Then again Juanita Carberry (step-daughter of the aforementioned June Carberry) wrote Child of Happy Valley (1997) where she put on record her allegation that she had met Jock Broughton at her parents' stables some three days after the murder, and that during their conversation he casually admitted to her that he was responsible for killing his wife's lover. According to Juanita, Broughton "was merely chatting away about it", mentioned that he was suspected of killing Errol and then remarked "Well I did, actually". Of course Juanita may have misheard (the words "did" and "didn't" are easily confused particularly when uttered by someone who habitually drank as much as Broughton) and it is just the sort of thing that someone with a certain sense of humour might well say to a fifteen year old schoolgirl purely for effect. One Simon Courtauld who had been the first to disclose Juanita's testimony (in an article for The Spectator of 13th February 1993), later recorded the story that Broughton's personal servant, Onyango, had some time after the murder claimed that he had been told to burn his master's bloodstained clothes on the morning after Erroll was killed. Although crucially he doesn't mention who issued the instruction to Onyango, whilst the story only arrives at third hand via an unamed individual who later employed Onyango.

But whilst Courtauld was convinced by Juanita Carberry's account and so persuaded of Broughton's guilt, Israel Aaron Maisels (1905-1994), another South African lawyer, who was initially approached to conduct Broughton's defence and who later retained an interest in the case, did not believe a word of it. He favoured the notion that the murder was carried out by at least two people, citing Harry Morris's view that "At least two persons must have taken part in this job". The two people that Maisels had in mind being Diana and June Carberry.

However perhaps the strangest solution to the mystery was provided by Errol Tyzebinski (3) in the The Truth Behind the Happy Valley Murder (2000). She painted a rather different picture of the 22nd Earl of Erroll claiming that he was a hard-working settler and "almost teetotal". Her most interesting claims however were based on a document known as the 'Sallyport Papers', compiled by one Tony Trafford, a Kenyan born intelligence officer which was based on the testimony of a former naval commander and Kenya expatriate, named only as "Edmund", who claimed to have "personal knowledge of exactly how the 22nd Earl had died". Specifically 'Edmund' alleged that the Earl of Erroll was assassinated by the Special Operations Executive because he was a fascist sympathiser in possession of certain unspecified information which could have endangered the war effort. Whilst it is true that the Earl had earlier been a supporter of the British Union of Fascists, it seems unclear as to why if the British Government wanted to assassinate fascists it would choose to begin with the Earl of Erroll way out in Kenya, when it saw many much more important fascists closer to home.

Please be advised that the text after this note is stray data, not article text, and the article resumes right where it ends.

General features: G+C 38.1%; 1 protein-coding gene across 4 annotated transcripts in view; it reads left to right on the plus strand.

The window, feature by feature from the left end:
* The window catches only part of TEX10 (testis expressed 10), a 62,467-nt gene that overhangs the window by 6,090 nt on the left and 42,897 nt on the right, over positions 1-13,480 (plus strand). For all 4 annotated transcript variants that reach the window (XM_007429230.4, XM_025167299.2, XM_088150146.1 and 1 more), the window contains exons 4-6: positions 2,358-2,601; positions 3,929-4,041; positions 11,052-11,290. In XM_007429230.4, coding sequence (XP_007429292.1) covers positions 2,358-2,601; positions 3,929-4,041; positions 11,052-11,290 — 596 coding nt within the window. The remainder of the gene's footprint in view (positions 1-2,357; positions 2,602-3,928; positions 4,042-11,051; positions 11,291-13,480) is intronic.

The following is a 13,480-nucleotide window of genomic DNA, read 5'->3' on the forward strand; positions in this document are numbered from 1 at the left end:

It is now unlikely that the truth behind the Happy Valley murder will ever be known. All the major participants are now dead, no one left a deathbed confession, no new evidence has emerged. Still the case continues to fascinate, not because there is anything particularly noteworthy about the murder itself, but simply because of who was involved. As Juanita Carberry put it, "If they'd been Mr Smith and Mr Jones it would have died long ago, but because it was Sir Jock Delves Broughton and Lord Erroll, it lives on. Personally, I'm sick to the eyeballs with it."


NOTES

(1) There was also an earlier made for TV movie The Happy Valley which appeared in 1987.
(2) The Lady Delamare in question being none other than Mrs Diana Broughton the former Diana Caldwell who later married the 4th Baron Delamare. Her step-daughter Elizabeth, the eldest daugher of the 4th Baron Delamere was later married for a time to Evelyn Delves Broughton, 12th Baronet Doddington, previously her step-son.
(3) Despite her name, Errol Trzebinski is in fact of British origin; her surname arises as a result of her marriage to a Polish émigré named Sbish Trzebinski.


SOURCES

  • Did MI5 Kill Lord Erroll? Tatler March 2000 http://www.charlesdance.co.uk/lorderroll.html
  • Jonathan Clayton A bullet in the heart of Happy Valley, The Sunday Times May 01, 2005
    http://www.timesonline.co.uk/article/0,,2092-1592237,00.html
  • Simon Courtauld, White Mischief continued, The Spectator May 24, 1997
    http://findarticles.com/p/articles/mi_qa3724/is_199705/ai_n8780453
  • Some assistance also provided by the IMDB and Burke's Peerage